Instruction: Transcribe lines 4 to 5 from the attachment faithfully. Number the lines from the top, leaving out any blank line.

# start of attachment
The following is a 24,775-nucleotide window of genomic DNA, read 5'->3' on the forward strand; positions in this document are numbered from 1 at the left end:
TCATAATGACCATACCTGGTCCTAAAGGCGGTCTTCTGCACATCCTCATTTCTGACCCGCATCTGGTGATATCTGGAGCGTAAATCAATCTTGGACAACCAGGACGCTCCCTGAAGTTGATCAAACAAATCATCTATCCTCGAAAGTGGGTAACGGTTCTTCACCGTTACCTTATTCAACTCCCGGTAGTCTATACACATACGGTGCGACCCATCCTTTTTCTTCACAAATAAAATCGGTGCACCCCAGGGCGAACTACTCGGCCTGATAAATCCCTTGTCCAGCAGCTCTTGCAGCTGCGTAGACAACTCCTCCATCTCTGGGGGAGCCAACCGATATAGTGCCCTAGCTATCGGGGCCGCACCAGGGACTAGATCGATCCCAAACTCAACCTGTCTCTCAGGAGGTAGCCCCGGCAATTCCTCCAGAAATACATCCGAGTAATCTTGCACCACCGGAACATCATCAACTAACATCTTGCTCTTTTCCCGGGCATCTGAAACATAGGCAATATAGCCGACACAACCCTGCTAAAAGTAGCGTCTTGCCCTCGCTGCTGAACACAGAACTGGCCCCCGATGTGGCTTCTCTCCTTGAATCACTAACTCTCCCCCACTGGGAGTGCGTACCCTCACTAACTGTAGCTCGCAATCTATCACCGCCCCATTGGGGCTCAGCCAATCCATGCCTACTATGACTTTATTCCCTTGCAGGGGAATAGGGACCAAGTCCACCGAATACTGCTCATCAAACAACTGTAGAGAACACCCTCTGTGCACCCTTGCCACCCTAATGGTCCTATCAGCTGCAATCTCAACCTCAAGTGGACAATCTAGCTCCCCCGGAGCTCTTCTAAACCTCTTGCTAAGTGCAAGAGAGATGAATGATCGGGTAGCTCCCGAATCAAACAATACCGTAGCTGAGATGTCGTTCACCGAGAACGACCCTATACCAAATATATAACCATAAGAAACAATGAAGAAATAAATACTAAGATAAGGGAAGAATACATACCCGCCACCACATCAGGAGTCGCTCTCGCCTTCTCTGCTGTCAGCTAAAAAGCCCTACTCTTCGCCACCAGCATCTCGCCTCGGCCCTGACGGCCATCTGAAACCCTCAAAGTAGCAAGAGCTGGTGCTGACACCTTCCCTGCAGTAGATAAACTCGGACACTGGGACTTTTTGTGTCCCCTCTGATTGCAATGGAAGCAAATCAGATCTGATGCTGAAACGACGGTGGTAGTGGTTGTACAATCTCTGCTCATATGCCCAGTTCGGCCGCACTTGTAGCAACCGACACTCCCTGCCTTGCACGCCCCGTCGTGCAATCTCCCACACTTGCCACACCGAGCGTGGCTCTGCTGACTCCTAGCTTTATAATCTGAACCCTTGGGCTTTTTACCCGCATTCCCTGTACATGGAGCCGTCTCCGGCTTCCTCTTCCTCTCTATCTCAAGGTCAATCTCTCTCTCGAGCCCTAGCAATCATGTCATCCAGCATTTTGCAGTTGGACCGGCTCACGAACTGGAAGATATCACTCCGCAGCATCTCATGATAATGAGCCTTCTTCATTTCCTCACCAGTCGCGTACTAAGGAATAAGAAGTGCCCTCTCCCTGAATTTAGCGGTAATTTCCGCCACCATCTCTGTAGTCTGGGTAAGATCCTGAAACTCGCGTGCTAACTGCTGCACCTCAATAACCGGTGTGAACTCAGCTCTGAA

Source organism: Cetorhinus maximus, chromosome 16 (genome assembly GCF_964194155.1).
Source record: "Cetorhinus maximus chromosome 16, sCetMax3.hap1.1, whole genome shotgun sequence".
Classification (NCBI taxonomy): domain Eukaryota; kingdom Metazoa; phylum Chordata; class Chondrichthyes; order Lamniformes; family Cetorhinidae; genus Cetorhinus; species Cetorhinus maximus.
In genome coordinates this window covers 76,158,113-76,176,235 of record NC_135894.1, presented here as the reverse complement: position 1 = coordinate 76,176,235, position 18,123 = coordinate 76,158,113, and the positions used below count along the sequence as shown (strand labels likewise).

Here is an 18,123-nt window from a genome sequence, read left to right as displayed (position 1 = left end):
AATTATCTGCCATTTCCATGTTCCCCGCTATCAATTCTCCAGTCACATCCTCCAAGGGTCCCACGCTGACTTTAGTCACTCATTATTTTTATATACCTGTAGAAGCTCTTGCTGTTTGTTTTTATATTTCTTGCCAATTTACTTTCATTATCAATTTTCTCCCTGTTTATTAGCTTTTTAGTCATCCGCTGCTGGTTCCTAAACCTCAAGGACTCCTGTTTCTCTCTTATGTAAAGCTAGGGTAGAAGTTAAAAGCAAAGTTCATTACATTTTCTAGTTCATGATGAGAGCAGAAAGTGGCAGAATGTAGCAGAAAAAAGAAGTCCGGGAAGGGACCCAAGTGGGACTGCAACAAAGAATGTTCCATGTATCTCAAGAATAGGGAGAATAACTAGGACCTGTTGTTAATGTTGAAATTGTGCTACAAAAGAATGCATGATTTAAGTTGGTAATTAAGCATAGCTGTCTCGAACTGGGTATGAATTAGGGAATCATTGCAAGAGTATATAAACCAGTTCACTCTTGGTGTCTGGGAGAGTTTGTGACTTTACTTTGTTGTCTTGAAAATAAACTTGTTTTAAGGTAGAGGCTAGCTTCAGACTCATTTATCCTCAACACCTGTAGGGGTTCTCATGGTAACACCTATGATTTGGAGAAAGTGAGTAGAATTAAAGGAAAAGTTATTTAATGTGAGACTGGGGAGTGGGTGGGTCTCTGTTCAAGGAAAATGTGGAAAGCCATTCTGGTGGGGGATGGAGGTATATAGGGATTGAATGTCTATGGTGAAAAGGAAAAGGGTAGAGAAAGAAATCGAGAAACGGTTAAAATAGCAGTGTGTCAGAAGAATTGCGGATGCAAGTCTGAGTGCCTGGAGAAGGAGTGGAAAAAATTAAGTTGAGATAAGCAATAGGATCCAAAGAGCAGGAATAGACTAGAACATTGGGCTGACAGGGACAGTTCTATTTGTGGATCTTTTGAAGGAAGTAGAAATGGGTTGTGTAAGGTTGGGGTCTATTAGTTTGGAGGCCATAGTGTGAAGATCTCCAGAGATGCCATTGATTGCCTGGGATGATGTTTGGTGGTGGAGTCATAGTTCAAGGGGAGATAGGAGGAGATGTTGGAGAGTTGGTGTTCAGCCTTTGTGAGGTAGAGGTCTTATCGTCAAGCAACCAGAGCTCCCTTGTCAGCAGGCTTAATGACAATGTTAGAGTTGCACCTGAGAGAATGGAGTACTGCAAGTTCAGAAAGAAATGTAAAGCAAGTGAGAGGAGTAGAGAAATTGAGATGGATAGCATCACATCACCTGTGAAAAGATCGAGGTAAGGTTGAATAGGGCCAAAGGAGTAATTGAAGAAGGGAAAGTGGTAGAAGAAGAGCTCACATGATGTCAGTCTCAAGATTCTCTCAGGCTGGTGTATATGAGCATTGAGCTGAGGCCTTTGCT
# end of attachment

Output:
Source record: "Cetorhinus maximus chromosome 16, sCetMax3.hap1.1, whole genome shotgun sequence".
Classification (NCBI taxonomy): domain Eukaryota; kingdom Metazoa; phylum Chordata; class Chondrichthyes; order Lamniformes; family Cetorhinidae; genus Cetorhinus; species Cetorhinus maximus.